Officials in Afghanistan are warning that the growing number of districts being overtaken by the Taliban could create a sense of inevitability that the insurgents will take over once U.S. and NATO troops leave, even though the country's security forces are expected to be strong enough to keep the government in power.
On Saturday and Sunday, Taliban fighters took over almost two dozen of Afghanistans' 387 districts, after having already seized about 30 others nationwide since early May, reports The Wall Street Journal. The insurgents have also reached several provincial capitals, and have been releasing videos of themselves inspecting headquarters locations that were either lost through battles or were surrendered.
Nearly two dozen of Afghanistan’s 387 districts were taken over by the Taliban, mostly in northern Afghanistan, on Saturday and Sunday, adding to some 30 others seized by the insurgents across the country since early May, according to local reports. The Taliban have also reached the outskirts of several provincial capitals.
Afghan security forces number about 260,000 troops and have been trained by the United States and allies for almost the past 20 years, but they are overstretched and without U.S. air support are left to focus on major population centers, rather than many of the remote districts being overtaken by Taliban troops.
Many of the districts being taken over were surrendered to the Taliban through negotiations.
Saturday, President Ashraf Ghani, who will meet with President Joe Biden at the White House Friday along with the chairman of Afghanistan's High Council for National Reconciliation Abdullah Abdullah on Friday to discuss U.S. troop withdrawal among the surge of Taliban fighting, appointed a new defense minister, Gen. Bismillah Khan, to replace a predecessor who has been ill for several months.
He also named Gen. Wali Ahmadzai as the new army chief of staff, and a new interior minister, Gen. Abdul Sattar Mirzakwal, to oversee the police forces.
“We will not surrender to terrorists. We will not surrender to ominous plans,” Ghani said Saturday while introducing the new ministers.
But fears of surrender were voiced this week during a meeting between Afghan activists and Afghanistan's chief peace negotiator, Abdullah Abdullah, who will also be in Washington on Friday.
“I told categorically, with 1,000% assurance, no, that is not the plan, but the fact that people are thinking this way, this in itself gives you the picture,” Abdullah said after the meeting about the fears of surrender. "Perhaps the same thing goes in the mind of those soldiers who are defending the country. That in itself has consequences.”
Fazel Fazly, the director-general of Ghani’s administration, said that he expects the Taliban's offensive to grow during U.S.-sponsored peace talks in Qatar. He added that July through September are expected to be the worst months, when Pakistan religious schools will be on holiday, freeing fresh recruits to the Taliban.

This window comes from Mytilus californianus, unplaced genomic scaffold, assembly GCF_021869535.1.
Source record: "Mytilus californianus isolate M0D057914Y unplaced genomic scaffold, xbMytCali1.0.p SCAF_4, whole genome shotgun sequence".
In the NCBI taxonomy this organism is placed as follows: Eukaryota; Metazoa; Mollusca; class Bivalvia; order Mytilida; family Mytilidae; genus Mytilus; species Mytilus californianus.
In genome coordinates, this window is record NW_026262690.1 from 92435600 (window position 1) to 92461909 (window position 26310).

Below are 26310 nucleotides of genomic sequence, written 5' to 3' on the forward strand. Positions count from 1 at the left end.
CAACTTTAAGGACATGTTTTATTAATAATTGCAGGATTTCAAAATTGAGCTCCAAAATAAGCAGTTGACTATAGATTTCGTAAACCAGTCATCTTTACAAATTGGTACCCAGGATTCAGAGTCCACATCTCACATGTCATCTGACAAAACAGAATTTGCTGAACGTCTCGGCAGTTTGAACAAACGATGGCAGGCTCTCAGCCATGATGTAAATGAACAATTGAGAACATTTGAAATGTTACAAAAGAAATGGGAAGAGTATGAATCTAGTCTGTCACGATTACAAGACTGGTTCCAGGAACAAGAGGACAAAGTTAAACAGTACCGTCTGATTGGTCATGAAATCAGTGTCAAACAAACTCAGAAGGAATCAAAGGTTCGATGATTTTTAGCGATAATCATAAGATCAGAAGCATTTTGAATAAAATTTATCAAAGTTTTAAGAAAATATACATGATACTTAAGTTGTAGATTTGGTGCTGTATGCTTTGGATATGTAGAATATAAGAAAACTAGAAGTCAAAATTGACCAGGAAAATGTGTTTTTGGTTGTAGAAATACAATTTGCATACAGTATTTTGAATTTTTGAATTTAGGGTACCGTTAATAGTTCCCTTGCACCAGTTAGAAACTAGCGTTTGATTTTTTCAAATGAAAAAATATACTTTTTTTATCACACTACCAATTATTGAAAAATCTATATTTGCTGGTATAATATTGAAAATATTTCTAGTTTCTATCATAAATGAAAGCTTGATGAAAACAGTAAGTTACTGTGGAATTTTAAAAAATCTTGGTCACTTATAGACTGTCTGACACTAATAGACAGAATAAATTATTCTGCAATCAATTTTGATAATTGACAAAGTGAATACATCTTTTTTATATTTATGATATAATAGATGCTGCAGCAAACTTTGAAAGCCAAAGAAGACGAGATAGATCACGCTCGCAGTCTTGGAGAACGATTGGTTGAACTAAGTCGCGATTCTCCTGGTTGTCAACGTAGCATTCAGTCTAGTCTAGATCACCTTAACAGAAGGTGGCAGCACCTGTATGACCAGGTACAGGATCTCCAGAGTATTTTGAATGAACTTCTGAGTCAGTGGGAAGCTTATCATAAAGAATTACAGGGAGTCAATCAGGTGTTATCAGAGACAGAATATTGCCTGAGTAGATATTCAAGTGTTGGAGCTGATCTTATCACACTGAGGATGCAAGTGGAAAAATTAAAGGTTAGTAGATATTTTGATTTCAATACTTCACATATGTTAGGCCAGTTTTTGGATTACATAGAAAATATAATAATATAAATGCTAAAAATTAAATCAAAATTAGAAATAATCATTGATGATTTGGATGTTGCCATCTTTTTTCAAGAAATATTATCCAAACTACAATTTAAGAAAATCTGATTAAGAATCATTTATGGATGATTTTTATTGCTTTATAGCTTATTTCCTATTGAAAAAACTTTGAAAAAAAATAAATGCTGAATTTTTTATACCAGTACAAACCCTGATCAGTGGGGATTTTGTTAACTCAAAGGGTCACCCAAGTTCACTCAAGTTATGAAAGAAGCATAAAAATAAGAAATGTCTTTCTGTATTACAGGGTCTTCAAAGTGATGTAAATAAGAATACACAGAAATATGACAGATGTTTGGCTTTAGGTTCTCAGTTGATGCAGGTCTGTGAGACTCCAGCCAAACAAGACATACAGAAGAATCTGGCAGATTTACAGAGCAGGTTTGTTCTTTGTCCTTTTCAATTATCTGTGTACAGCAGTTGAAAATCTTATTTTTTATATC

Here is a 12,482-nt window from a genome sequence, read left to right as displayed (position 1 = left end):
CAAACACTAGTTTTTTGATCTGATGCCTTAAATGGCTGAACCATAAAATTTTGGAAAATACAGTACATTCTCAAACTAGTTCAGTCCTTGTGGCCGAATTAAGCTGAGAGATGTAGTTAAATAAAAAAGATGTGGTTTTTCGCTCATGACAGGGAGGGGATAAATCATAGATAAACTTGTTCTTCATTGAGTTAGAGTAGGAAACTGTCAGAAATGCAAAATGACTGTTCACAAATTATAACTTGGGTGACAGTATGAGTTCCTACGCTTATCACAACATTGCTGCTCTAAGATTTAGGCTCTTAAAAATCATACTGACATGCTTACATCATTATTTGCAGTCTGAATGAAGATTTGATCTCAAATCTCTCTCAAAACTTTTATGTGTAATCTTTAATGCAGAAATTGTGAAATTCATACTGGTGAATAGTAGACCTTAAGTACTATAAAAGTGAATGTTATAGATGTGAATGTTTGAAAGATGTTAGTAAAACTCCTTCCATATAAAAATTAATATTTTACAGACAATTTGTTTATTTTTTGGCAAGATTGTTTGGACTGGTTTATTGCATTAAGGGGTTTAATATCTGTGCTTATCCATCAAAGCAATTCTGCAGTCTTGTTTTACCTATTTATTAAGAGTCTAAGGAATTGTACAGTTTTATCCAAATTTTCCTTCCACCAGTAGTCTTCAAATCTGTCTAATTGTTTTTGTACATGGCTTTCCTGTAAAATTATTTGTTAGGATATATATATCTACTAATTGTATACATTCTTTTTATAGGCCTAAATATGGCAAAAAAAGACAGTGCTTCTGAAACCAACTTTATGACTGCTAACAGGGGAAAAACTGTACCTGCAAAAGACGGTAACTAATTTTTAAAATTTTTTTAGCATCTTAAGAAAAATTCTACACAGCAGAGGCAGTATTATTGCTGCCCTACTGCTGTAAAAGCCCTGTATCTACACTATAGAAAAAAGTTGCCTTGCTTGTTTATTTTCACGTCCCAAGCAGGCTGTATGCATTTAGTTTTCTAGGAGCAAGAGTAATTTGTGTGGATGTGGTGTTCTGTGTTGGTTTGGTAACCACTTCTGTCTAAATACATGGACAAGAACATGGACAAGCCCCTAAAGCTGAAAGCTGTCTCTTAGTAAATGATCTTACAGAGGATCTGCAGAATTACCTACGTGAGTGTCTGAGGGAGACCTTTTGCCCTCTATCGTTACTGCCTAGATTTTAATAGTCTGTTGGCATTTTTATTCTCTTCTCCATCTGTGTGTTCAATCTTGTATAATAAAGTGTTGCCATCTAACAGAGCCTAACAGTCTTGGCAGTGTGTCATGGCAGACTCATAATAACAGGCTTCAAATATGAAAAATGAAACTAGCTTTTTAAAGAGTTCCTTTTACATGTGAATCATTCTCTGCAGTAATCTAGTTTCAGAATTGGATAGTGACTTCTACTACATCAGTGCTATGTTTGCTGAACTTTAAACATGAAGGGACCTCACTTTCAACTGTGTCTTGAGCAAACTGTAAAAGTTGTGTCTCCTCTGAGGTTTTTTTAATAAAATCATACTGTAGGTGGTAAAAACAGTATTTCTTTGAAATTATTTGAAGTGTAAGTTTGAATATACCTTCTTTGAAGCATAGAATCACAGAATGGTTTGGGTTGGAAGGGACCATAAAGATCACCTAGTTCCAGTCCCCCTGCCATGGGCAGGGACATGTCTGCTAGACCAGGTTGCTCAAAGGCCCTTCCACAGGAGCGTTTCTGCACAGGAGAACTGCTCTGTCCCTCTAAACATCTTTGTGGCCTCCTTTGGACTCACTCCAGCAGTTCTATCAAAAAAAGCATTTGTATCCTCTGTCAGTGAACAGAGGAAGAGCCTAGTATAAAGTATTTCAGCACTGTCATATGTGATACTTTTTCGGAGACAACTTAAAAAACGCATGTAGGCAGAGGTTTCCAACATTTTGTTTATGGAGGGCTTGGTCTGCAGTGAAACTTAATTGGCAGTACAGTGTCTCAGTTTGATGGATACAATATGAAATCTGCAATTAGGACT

“We don’t expect any substantive talks in Doha or anywhere else vis-à-vis peace negotiations in the next five to six months. Both Pakistan and the Taliban want to test the [Afghan security forces] first and to hold some ground—more populated areas plus provincial capitals,” Fazly said. “We have to defend ourselves. We may lose some ground in certain areas, but that is now fully managed by the Afghan government.”
Last week, the government said it will arrest local officials who try to mediate deals for surrender between Taliban and security forces. However, in one northern province, seven out of 16 districts fell to the Taliban recently after elders mediated a surrender of the Baharak district.
The Taliban executed the district head of the National Directorate for Security, Afghanistan’s intelligence agency, but allowed 78 soldiers to leave as long as they abandoned their weapons, according to Salahuddin Borhani, a member of the Takhar provincial council.
A Taliban video showed assault rifles, heavy machine guns, and several American-supplied Humvees left behind.
“How can a government that is unable to support its own soldiers and lets a district fall under Taliban control going to arrest the elders who live there?” Borhani said, adding that the soldiers fought for three days before running out of ammunition.
"If the government cannot support their forces through air or ground, the rest of soldiers see this, and it breaks their morale: they understand that if they have no backup, the result of their fighting will be death," he added.
Sandy Fitzgerald ✉
Sandy Fitzgerald has more than three decades in journalism and serves as a general assignment writer for Newsmax covering news, media, and politics.
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